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When Bryson DeChambeau came to the Quad-Cities last year, there were no indications that he would be in line to win his first PGA Tour title.

The California native had gone through a stretch in which he missed the cut in 14 straight events. He was a third-year pro who had lofty collegiate credentials and not much to back that up since.

My, how a year has changed things for the 24-year-old.

DeChambeau returns to TPC Deere Run this week to defend his first Tour title at the $5.8 million John Deere Classic.

He does so after winning his second Tour event and with a resume that also includes making cuts in 16 of his 17 starts this season, being ranked No. 22 in the Official World Golf Rankings and No. 6 in the FedExCup race. He is also in line to make captain Jim Furyk's Ryder Cup team for Paris this fall.

He has also become embroiled with the USGA over the use of a compass in tournament play — an issue he says is being worked through with lots of open communication.

“It's been a long year,” DeChambeau said on Wednesday ahead of his pro-am round. “I've played a lot of tournaments, and my body is definitely feeling it. At the same point in time, it's the home stretch and kind of ready to get after it.”

Both on and off the course, there have been challenges that the young man has had to work through. All of the good and bad moments are shaping him into the person and golfer he is.

“There have been a lot of things that have happened over the past couple years, growing a lot definitely, and just learning how to make better decisions for my body, my health, my game and figuring out ways to execute shots better and more on demand," he said.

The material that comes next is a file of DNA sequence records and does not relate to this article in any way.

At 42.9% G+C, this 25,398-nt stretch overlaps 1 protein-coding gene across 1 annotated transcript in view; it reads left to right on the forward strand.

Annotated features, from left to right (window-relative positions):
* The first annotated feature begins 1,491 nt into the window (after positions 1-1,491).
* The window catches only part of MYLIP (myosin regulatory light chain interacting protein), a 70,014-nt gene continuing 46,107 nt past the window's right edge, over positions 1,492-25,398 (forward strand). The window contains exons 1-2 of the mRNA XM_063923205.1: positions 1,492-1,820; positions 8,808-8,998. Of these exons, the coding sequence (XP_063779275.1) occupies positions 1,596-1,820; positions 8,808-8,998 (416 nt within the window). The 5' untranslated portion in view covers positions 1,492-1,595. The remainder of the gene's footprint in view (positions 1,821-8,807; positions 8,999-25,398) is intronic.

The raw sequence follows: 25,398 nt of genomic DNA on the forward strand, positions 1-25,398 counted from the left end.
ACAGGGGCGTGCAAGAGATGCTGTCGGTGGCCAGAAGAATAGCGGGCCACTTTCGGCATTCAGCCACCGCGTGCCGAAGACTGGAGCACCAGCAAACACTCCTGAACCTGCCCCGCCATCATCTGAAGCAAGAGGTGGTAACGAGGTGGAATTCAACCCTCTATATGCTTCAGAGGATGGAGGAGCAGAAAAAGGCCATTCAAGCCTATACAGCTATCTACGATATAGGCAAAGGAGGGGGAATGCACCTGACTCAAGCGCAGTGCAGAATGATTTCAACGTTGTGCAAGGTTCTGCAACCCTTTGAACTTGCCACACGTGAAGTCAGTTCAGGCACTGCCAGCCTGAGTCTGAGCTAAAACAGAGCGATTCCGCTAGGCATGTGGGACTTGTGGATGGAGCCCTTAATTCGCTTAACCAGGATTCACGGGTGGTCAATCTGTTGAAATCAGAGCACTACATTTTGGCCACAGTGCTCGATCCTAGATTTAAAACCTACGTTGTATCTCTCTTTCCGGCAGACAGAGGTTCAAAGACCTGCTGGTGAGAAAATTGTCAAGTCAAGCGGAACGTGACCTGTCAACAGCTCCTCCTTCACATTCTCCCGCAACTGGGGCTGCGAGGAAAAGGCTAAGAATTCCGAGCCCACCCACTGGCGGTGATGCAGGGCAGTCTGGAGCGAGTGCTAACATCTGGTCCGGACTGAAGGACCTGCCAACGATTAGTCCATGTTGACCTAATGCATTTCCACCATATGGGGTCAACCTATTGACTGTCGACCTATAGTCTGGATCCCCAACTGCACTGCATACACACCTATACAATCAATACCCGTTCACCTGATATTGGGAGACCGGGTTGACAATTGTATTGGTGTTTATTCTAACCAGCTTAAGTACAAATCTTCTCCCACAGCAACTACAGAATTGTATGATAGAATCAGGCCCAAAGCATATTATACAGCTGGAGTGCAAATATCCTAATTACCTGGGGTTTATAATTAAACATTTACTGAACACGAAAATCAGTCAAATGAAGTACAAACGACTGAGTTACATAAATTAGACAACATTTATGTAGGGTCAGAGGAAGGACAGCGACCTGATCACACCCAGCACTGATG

That included a rebuilt golf game after last year's playoffs. A humbling missed cut at The Open Championship the week after his win here was the impetus for major changes in his golf swing.

“Yeah, well, when I won here and went over to the British and missed the cut by I think seven or eight, that was a big wake-up call,” he admitted. “I wanted to play good in any situation. Whether I was super tired, didn't have my game, whatever it was, I wanted to be able to perform on demand no matter the week, no matter the situation.

“So I said, I got to figure out a way to execute shots on a more consistent level so that it's not just one week of the year I play well. I want to be able to play well every single week and contend every single week, be in the top 10 trying to close it out.

“I've been able to do so this year, which is great.”

That shows with with 10 top 25s and seven top 10s that include the win, a runner-up finish at the Arnold Palmer/Mastercard, a tie for third (RBC Heritage) and a fourth-place finish (Wells Fargo).

So coming in off a week off, DeChambeau feels as if he is ready for the first challenge of defending a PGA Tour title — an issue others ahead of him also had to work through. Having to deal with off-the-course obligations and meet-and-greets could be tiresome.

“I mean, that's something I'm still feeling out,” said DeChambeau of handling the ancillary obligations that he said were actually at a minimum. “This is only my second day here since I've been back. I think as the tournament gets started it'll be the same.

“As of right now, it's kind of hyped up a little bit I guess if you want to say. A lot of people say, 'Oh, you're the defending champ.' Look, it's a tournament I want to go out and play well in, and that's all I have to think about. I'm not going to think, 'Oh, I have to defend my title,' or anything like that.

DeChambeau also comes back to the Quad-Cities as a very likable defending champ, a guy you want to root for. His sincerity is refreshing and welcome. When he says this tournament is special to him, you know he means it.

He also admits that this win will always be special, even saying it meant more to him than winning The Memorial, a tournament hosted by Jack Nicklaus.

“Oh, it was definitely just as exciting,” he said of win No. 2. “But I could say that your first win is always going to be the most special one, I think, for anybody out there winning tournaments. It just is. It's just going to be your baby, right, in a sense?

“This is just a very special place to be able to win with Payne Stewart winning here his first time. It meant a lot to me. It was just a perfect fit, and I couldn't have asked for anything more.”

Except for maybe a title defense this week.